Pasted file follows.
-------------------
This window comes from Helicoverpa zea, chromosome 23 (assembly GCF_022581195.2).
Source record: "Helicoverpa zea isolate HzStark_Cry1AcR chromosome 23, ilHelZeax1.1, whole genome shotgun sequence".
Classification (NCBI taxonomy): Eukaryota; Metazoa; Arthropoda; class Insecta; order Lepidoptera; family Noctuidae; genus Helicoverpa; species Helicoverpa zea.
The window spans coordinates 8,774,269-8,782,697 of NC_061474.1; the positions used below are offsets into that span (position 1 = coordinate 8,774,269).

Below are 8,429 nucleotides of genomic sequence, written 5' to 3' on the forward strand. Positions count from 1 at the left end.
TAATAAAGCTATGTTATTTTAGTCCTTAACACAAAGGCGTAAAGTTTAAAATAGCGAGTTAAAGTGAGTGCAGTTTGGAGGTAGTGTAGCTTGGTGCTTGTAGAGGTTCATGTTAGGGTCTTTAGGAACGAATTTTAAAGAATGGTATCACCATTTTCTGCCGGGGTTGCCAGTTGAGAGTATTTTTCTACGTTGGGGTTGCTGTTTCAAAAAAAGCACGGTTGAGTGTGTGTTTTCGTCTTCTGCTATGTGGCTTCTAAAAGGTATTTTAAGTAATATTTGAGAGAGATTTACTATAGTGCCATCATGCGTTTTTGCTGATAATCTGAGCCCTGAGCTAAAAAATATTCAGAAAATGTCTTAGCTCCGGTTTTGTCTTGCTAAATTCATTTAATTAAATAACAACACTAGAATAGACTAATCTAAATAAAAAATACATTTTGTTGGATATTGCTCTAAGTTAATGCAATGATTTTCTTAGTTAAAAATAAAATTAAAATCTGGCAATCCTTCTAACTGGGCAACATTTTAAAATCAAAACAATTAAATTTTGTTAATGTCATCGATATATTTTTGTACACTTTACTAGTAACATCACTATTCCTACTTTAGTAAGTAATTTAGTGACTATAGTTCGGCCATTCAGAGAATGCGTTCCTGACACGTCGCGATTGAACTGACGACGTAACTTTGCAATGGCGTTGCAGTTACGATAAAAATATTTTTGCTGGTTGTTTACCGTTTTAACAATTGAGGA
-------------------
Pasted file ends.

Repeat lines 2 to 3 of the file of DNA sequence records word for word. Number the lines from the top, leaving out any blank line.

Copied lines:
Source record: "Helicoverpa zea isolate HzStark_Cry1AcR chromosome 23, ilHelZeax1.1, whole genome shotgun sequence".
Classification (NCBI taxonomy): Eukaryota; Metazoa; Arthropoda; class Insecta; order Lepidoptera; family Noctuidae; genus Helicoverpa; species Helicoverpa zea.